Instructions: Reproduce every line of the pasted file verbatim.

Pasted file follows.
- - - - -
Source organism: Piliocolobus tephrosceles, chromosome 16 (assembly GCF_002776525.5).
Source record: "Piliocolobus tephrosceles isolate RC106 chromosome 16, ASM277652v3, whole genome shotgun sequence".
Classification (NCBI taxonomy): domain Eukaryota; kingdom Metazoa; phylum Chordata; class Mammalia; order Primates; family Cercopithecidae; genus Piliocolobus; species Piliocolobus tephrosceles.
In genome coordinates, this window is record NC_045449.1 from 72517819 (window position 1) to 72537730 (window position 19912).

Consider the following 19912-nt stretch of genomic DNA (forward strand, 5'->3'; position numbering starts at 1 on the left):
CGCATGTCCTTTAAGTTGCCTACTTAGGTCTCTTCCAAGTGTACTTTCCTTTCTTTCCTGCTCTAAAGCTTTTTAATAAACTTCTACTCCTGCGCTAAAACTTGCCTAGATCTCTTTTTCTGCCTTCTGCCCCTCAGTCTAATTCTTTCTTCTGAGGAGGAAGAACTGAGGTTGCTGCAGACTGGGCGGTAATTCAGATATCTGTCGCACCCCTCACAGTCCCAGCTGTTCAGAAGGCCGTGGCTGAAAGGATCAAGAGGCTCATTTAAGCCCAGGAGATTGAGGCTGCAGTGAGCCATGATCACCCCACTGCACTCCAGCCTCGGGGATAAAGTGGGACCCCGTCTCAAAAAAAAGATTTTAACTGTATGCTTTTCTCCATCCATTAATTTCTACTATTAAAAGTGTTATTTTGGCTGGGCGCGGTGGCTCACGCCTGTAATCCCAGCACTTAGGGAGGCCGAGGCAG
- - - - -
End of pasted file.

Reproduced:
Source organism: Piliocolobus tephrosceles, chromosome 16 (assembly GCF_002776525.5).
Source record: "Piliocolobus tephrosceles isolate RC106 chromosome 16, ASM277652v3, whole genome shotgun sequence".
Classification (NCBI taxonomy): domain Eukaryota; kingdom Metazoa; phylum Chordata; class Mammalia; order Primates; family Cercopithecidae; genus Piliocolobus; species Piliocolobus tephrosceles.
In genome coordinates, this window is record NC_045449.1 from 72517819 (window position 1) to 72537730 (window position 19912).

Consider the following 19912-nt stretch of genomic DNA (forward strand, 5'->3'; position numbering starts at 1 on the left):
CGCATGTCCTTTAAGTTGCCTACTTAGGTCTCTTCCAAGTGTACTTTCCTTTCTTTCCTGCTCTAAAGCTTTTTAATAAACTTCTACTCCTGCGCTAAAACTTGCCTAGATCTCTTTTTCTGCCTTCTGCCCCTCAGTCTAATTCTTTCTTCTGAGGAGGAAGAACTGAGGTTGCTGCAGACTGGGCGGTAATTCAGATATCTGTCGCACCCCTCACAGTCCCAGCTGTTCAGAAGGCCGTGGCTGAAAGGATCAAGAGGCTCATTTAAGCCCAGGAGATTGAGGCTGCAGTGAGCCATGATCACCCCACTGCACTCCAGCCTCGGGGATAAAGTGGGACCCCGTCTCAAAAAAAAGATTTTAACTGTATGCTTTTCTCCATCCATTAATTTCTACTATTAAAAGTGTTATTTTGGCTGGGCGCGGTGGCTCACGCCTGTAATCCCAGCACTTAGGGAGGCCGAGGCAG